22. #22
      Member welderdood's Avatar
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      Proper.

      I've always loved these cars, nice to see that you were able to find a clean example and are doing some very nice/tasteful improvements.

    23. #23
      Member 88c900t's Avatar
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      Does someone want to convince me to buy an 8th gen Si? From what people have said here, the driving dynamics are great, the reliability is almost perfect, and it should hold it's value extremely well. I've considered it for a long time, and its a more realistic proposition than finding a non crackpipe priced TSX, or even just finding a Kizashi.

      Edit: in another thread, Samson said the Si with ice tires wasn't great in the snow. My Haldex Volvo was surprisingly disappointing for many of the same reasons, anyone with Si experience want to chime in?
      Last edited by 88c900t; 07-08-2016 at 11:27 PM.
      Typical forum guy with busted third-hand cars.
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      88c900t wins again, you really ****ing crush it at listing a ton of cheap options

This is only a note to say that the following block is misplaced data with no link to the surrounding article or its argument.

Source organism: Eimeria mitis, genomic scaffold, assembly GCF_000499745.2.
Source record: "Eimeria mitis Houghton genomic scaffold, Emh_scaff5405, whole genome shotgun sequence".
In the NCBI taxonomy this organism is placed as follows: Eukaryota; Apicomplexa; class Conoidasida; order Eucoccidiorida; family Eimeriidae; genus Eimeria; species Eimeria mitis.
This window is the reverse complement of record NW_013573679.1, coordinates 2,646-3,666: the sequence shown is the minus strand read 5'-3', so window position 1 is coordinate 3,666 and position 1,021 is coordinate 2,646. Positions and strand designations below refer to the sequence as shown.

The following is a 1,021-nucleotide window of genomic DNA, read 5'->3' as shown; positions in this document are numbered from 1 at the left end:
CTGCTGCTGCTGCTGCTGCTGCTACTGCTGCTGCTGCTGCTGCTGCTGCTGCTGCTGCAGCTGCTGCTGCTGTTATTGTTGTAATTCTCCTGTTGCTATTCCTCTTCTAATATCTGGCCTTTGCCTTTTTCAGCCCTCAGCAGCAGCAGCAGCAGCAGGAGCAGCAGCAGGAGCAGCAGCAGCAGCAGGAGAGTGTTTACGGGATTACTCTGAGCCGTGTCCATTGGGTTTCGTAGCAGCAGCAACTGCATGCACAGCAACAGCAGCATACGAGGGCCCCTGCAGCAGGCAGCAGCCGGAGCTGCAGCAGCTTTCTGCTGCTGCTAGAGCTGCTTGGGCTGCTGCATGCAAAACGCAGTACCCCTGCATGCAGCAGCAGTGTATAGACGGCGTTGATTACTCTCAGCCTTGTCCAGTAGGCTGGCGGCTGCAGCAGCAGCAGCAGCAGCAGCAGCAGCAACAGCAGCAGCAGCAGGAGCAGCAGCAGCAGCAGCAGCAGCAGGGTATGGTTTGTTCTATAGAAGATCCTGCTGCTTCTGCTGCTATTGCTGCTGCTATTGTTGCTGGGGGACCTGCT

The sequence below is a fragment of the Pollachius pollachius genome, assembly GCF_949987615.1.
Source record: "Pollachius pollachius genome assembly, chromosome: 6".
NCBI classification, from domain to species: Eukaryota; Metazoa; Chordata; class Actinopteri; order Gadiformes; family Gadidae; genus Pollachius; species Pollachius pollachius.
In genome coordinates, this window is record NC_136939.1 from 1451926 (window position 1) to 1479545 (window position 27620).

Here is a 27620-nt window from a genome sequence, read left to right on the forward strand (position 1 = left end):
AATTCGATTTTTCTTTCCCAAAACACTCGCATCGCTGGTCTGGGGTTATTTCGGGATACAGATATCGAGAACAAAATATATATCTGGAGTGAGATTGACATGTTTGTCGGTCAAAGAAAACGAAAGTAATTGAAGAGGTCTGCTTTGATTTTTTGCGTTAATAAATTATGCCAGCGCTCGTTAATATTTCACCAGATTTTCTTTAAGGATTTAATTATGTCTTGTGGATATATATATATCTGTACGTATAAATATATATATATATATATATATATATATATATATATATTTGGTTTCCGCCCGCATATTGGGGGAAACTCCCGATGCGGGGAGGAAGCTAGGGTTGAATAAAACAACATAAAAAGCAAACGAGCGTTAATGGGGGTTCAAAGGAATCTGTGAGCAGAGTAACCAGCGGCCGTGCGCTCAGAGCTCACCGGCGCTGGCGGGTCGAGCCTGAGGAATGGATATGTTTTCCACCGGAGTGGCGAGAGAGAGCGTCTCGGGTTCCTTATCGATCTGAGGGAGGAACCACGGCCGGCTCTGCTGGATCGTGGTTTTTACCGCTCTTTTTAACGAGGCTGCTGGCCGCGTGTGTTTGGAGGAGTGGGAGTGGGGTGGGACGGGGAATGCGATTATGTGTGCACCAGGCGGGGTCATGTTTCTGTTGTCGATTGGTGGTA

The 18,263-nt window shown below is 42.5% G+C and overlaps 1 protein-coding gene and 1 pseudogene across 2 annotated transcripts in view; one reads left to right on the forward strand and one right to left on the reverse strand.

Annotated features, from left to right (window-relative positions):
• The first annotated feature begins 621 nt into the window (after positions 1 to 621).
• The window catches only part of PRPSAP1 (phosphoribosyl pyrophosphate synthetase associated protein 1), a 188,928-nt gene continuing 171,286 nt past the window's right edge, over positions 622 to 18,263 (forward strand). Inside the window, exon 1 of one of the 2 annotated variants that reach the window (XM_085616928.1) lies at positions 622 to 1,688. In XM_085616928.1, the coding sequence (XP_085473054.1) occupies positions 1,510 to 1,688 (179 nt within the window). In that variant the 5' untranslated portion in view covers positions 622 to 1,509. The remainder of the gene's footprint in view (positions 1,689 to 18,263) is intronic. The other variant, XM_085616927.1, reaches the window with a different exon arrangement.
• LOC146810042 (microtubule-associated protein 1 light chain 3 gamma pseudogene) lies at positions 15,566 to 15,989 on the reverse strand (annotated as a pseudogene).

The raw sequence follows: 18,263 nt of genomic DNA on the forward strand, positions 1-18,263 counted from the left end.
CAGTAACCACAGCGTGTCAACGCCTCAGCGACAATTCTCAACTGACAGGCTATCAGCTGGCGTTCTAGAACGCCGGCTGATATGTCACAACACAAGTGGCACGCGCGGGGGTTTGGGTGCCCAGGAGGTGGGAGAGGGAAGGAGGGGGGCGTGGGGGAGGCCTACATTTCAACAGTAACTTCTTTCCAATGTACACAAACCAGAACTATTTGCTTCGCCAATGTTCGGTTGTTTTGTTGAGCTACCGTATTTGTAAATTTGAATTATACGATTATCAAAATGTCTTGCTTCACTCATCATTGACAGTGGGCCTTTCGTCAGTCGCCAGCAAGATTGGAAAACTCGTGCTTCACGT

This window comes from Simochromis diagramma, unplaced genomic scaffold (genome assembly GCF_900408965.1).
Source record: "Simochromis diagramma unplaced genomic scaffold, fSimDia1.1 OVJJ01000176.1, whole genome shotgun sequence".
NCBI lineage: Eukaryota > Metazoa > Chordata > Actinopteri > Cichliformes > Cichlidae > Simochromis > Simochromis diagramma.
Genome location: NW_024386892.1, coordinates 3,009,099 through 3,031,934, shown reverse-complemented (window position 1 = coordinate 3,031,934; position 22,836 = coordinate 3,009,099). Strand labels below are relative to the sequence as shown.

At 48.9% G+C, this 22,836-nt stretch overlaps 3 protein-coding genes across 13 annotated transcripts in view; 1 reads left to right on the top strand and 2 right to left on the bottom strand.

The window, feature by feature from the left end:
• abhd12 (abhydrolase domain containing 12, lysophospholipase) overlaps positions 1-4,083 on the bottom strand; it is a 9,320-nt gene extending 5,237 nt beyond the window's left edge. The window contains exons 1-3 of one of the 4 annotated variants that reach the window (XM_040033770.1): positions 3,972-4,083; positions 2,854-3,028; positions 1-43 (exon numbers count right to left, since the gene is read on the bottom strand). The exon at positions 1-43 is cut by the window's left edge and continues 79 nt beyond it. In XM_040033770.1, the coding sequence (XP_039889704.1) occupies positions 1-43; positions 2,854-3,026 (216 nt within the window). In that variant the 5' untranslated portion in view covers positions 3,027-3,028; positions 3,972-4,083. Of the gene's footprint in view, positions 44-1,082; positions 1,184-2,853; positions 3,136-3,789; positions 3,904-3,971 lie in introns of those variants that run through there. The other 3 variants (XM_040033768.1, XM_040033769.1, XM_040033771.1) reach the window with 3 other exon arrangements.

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      You'll always get a pass due to your history of owning classy and sophisticated automobiles

    24. #24
      Junior Member AutoGolf's Avatar
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      Love seeing this thread, because I've done exactly this. Quickly approaching 230k miles, with 230 whp, using a plethora of Honda OEM parts with some quality aftermarket pieces thrown in. It's a car I never plan on getting rid of. If (and that's a big IF) this motor ever goes, I'll use the opportunity to bump it up to a K24 block with the Z3 head. The thing is, I run this car brutally hard, and it just keeps taking it and asking for more. I've had to do very little to it in the way of repairs, with general maintenance and tires being the majority of the running costs.

      I did make the move to the Accord V6 coupe calipers, and I'm really happy with this. Hawk pads for me, but I'm on black 17x8.5 Enkei RPF-1s, so they hide the dust enough for me.

      I can't stress enough how much I love this car. Practical, engaging, and reliable. The perfect car for me, although my neighbors might say otherwise when the Full Race exhaust fires up at 5 a.m.

    25. #25
      Senior Member Iroczgirl's Avatar
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      Congrats!
      Lots of VW stuff|Rare Scirocco parts!
      The family: '55 Ford 351C, '70 TR6 262Olds, '80 Rabbit AAZ, '84 C30 350, '88 Scirocco 9A, '97 Hardbody KA24E, '01 TJ 150AMC.
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      You're always better off with a Citroën.™